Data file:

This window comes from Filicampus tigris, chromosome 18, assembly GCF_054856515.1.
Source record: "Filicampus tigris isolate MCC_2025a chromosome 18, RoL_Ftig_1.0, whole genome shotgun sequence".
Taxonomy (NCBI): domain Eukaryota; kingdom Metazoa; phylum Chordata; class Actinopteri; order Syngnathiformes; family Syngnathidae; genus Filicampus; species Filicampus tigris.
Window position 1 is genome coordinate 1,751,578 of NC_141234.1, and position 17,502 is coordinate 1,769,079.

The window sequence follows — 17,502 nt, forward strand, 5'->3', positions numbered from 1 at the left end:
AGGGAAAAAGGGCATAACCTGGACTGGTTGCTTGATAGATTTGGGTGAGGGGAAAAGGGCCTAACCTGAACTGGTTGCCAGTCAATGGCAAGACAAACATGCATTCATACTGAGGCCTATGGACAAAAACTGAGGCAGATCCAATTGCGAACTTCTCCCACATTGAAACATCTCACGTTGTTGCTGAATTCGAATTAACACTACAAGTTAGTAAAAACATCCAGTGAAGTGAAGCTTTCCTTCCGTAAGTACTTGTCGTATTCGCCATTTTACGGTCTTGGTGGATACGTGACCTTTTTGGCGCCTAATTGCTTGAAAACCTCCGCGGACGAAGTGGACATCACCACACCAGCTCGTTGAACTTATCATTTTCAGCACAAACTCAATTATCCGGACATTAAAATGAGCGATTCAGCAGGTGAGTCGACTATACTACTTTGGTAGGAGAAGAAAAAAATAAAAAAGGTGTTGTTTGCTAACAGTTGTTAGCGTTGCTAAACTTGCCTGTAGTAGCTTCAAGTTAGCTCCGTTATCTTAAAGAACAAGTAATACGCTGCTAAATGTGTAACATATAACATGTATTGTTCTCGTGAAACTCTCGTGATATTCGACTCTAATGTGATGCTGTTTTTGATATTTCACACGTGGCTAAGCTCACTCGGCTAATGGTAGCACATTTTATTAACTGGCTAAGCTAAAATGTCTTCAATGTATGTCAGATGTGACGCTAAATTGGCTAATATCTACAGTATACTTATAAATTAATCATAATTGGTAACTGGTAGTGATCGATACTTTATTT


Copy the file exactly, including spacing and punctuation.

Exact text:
This window comes from Filicampus tigris, chromosome 18, assembly GCF_054856515.1.
Source record: "Filicampus tigris isolate MCC_2025a chromosome 18, RoL_Ftig_1.0, whole genome shotgun sequence".
Taxonomy (NCBI): domain Eukaryota; kingdom Metazoa; phylum Chordata; class Actinopteri; order Syngnathiformes; family Syngnathidae; genus Filicampus; species Filicampus tigris.
Window position 1 is genome coordinate 1,751,578 of NC_141234.1, and position 17,502 is coordinate 1,769,079.

The window sequence follows — 17,502 nt, forward strand, 5'->3', positions numbered from 1 at the left end:
AGGGAAAAAGGGCATAACCTGGACTGGTTGCTTGATAGATTTGGGTGAGGGGAAAAGGGCCTAACCTGAACTGGTTGCCAGTCAATGGCAAGACAAACATGCATTCATACTGAGGCCTATGGACAAAAACTGAGGCAGATCCAATTGCGAACTTCTCCCACATTGAAACATCTCACGTTGTTGCTGAATTCGAATTAACACTACAAGTTAGTAAAAACATCCAGTGAAGTGAAGCTTTCCTTCCGTAAGTACTTGTCGTATTCGCCATTTTACGGTCTTGGTGGATACGTGACCTTTTTGGCGCCTAATTGCTTGAAAACCTCCGCGGACGAAGTGGACATCACCACACCAGCTCGTTGAACTTATCATTTTCAGCACAAACTCAATTATCCGGACATTAAAATGAGCGATTCAGCAGGTGAGTCGACTATACTACTTTGGTAGGAGAAGAAAAAAATAAAAAAGGTGTTGTTTGCTAACAGTTGTTAGCGTTGCTAAACTTGCCTGTAGTAGCTTCAAGTTAGCTCCGTTATCTTAAAGAACAAGTAATACGCTGCTAAATGTGTAACATATAACATGTATTGTTCTCGTGAAACTCTCGTGATATTCGACTCTAATGTGATGCTGTTTTTGATATTTCACACGTGGCTAAGCTCACTCGGCTAATGGTAGCACATTTTATTAACTGGCTAAGCTAAAATGTCTTCAATGTATGTCAGATGTGACGCTAAATTGGCTAATATCTACAGTATACTTATAAATTAATCATAATTGGTAACTGGTAGTGATCGATACTTTATTT